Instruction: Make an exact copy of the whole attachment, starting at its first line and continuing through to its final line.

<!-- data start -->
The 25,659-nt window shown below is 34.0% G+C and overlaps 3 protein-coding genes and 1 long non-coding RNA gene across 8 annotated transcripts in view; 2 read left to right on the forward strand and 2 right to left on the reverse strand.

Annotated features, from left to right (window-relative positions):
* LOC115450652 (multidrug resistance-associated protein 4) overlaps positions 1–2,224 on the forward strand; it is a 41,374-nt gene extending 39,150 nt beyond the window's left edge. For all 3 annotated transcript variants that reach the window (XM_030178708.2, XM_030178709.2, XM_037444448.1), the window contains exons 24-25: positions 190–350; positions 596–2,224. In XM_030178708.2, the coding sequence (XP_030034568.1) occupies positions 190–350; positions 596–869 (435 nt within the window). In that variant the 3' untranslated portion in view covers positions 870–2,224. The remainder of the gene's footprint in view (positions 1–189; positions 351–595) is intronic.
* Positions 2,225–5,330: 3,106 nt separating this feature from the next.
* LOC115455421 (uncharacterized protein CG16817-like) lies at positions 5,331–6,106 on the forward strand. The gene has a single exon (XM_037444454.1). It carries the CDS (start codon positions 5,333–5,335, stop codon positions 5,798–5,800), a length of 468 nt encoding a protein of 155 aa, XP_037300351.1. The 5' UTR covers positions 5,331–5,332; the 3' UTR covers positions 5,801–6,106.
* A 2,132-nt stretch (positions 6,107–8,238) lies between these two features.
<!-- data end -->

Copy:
The 25,659-nt window shown below is 34.0% G+C and overlaps 3 protein-coding genes and 1 long non-coding RNA gene across 8 annotated transcripts in view; 2 read left to right on the forward strand and 2 right to left on the reverse strand.

Annotated features, from left to right (window-relative positions):
* LOC115450652 (multidrug resistance-associated protein 4) overlaps positions 1–2,224 on the forward strand; it is a 41,374-nt gene extending 39,150 nt beyond the window's left edge. For all 3 annotated transcript variants that reach the window (XM_030178708.2, XM_030178709.2, XM_037444448.1), the window contains exons 24-25: positions 190–350; positions 596–2,224. In XM_030178708.2, the coding sequence (XP_030034568.1) occupies positions 190–350; positions 596–869 (435 nt within the window). In that variant the 3' untranslated portion in view covers positions 870–2,224. The remainder of the gene's footprint in view (positions 1–189; positions 351–595) is intronic.
* Positions 2,225–5,330: 3,106 nt separating this feature from the next.
* LOC115455421 (uncharacterized protein CG16817-like) lies at positions 5,331–6,106 on the forward strand. The gene has a single exon (XM_037444454.1). It carries the CDS (start codon positions 5,333–5,335, stop codon positions 5,798–5,800), a length of 468 nt encoding a protein of 155 aa, XP_037300351.1. The 5' UTR covers positions 5,331–5,332; the 3' UTR covers positions 5,801–6,106.
* A 2,132-nt stretch (positions 6,107–8,238) lies between these two features.